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Reputation as a Basis for Trust

This project is concerned with the process by which individuals consume and process reputational information, and how reputations inform decisions to engage in trusting behavior, especially in online market contexts. In this dissertation I develop a social cognitive model, grounded in schema theory (Fiske & Taylor, 1991; Markus & Zajonc, 1985), to explain how individuals process social information into reputation types, and how reputations inform trusting behavior. After a review of three bodies of reputation literaturethe evolutionary perspective, the firm-level perspective, and theories of interpersonal reputationI propose two distinct reputation sub-constructs: (1) hearsay reputation, reputational information originating from sources other than personal experience, and (2) experiential reputation, reputational information derived from personal interaction with the reputed party. I hypothesize that both hearsay and experiential reputation, independently, predict trusting behavior. I further hypothesize that when both types are available, individuals will privilege experiential reputation over hearsay reputation. I also hypothesize that the relationship between both types of reputation and trusting behavior is partially mediated by the trusting partys affective response to the trusted partys reputation. The effect of a firms tenure in the marketplace is also discussed. A total of ten hypotheses are tested in a series of three studies, using first a trust game (Berg, Dickhaut, & McCabe, 1995), next a simulated internet retail environment, and finally a simulated online auction environment. Taken together, results provide strong support for the hypothesized models. Limitations and directions for future research are discussed.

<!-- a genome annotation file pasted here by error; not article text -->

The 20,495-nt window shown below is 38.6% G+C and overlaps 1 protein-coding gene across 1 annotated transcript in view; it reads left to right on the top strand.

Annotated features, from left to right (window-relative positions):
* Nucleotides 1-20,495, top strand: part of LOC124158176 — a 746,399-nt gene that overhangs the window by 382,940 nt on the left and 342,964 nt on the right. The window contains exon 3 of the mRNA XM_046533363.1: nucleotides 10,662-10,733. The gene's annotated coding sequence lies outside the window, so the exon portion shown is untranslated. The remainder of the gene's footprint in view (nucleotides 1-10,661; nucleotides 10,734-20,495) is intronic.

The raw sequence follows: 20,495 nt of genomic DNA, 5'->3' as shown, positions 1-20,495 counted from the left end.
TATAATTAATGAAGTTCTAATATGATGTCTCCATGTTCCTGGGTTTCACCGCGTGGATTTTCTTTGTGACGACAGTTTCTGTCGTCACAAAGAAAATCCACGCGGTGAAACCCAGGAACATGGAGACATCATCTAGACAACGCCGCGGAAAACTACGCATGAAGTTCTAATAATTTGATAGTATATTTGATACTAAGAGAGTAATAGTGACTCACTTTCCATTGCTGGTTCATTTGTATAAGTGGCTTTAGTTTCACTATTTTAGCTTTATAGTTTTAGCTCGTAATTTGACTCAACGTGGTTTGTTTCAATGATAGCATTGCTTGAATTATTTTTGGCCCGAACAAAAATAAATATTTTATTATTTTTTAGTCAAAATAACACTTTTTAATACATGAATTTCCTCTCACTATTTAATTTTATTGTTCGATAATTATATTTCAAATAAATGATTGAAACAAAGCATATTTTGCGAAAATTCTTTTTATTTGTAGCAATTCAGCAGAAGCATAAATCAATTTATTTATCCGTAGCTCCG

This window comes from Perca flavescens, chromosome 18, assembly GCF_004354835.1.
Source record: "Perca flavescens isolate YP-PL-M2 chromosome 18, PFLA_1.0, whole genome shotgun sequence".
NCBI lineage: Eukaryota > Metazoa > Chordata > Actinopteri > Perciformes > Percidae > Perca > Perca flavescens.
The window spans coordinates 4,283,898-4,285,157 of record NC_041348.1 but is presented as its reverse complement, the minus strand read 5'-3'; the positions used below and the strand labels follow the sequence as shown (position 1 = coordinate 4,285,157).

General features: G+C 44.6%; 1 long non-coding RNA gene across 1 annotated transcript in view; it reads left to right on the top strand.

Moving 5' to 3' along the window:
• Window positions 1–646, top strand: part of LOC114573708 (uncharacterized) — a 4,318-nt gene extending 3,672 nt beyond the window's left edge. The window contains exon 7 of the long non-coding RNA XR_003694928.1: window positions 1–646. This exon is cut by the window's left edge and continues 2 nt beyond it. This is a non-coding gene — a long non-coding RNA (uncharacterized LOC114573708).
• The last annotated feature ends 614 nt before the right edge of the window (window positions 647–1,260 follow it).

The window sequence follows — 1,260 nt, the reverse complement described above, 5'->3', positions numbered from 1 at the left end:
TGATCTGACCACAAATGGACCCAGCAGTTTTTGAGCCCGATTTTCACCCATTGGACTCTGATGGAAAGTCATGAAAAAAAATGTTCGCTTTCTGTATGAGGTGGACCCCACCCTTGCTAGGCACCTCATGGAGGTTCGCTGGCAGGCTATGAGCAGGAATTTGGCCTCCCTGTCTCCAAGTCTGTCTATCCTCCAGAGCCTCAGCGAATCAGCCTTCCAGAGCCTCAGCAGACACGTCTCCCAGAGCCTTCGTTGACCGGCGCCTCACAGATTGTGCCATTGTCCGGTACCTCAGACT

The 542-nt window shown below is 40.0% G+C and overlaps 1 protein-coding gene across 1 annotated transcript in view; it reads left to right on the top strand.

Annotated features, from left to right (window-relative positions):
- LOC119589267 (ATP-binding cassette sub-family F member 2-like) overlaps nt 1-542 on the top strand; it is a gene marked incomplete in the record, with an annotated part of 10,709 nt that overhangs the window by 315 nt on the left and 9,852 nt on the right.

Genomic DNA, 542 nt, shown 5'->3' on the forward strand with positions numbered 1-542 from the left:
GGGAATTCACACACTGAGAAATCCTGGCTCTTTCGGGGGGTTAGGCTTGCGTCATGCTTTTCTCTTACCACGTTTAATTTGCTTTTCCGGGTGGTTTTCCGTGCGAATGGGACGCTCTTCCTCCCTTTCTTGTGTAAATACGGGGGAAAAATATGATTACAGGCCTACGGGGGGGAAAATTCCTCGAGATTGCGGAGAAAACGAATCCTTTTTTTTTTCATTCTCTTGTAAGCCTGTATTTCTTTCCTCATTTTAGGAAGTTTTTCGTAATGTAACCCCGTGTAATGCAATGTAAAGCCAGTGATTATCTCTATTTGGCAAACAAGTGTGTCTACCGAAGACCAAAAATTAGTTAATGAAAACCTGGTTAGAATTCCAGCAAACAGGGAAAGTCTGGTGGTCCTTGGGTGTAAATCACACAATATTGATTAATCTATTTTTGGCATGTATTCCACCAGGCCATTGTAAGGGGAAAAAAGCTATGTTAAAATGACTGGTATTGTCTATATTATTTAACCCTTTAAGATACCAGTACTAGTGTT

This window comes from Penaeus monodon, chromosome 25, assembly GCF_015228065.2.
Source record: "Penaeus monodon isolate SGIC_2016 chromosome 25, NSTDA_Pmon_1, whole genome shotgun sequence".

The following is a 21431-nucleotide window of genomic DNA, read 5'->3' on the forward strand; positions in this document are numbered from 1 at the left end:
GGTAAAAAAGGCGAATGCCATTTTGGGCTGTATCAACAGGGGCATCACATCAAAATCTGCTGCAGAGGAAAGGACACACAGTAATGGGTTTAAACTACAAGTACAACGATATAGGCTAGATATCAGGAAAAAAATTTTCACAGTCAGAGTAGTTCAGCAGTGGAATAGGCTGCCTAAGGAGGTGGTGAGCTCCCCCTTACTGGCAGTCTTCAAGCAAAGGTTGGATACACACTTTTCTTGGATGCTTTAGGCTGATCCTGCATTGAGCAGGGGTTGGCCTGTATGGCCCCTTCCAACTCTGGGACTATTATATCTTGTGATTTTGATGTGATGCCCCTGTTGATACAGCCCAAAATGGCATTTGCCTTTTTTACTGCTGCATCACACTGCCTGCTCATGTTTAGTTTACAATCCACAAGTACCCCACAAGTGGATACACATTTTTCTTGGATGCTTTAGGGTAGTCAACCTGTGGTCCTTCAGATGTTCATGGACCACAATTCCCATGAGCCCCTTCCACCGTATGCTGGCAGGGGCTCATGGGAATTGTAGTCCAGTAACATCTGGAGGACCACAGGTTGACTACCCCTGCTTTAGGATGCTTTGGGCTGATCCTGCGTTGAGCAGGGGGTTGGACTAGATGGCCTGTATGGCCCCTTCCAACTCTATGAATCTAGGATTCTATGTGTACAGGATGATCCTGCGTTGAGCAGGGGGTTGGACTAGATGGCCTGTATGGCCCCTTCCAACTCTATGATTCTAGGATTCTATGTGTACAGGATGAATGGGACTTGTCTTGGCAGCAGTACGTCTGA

Date01 May 2008
CreatorsGoates, Nathan
ContributorsMikhael Shor, Timothy J. Vogus, Bruce Barry, Raymond A. Friedman
Source SetsVanderbilt University Theses
Detected LanguageEnglish
Rightsunrestricted, I hereby certify that, if appropriate, I have obtained and attached hereto a written permission statement from the owner(s) of each third party copyrighted matter to be included in my thesis, dissertation, or project report, allowing distribution as specified below. I certify that the version I submitted is the same as that approved by my advisory committee. I hereby grant to Vanderbilt University or its agents the non-exclusive license to archive and make accessible, under the conditions specified below, my thesis, dissertation, or project report in whole or in part in all forms of media, now or hereafter known. I retain all other ownership rights to the copyright of the thesis, dissertation or project report. I also retain the right to use in future works (such as articles or books) all or part of this thesis, dissertation, or project report.

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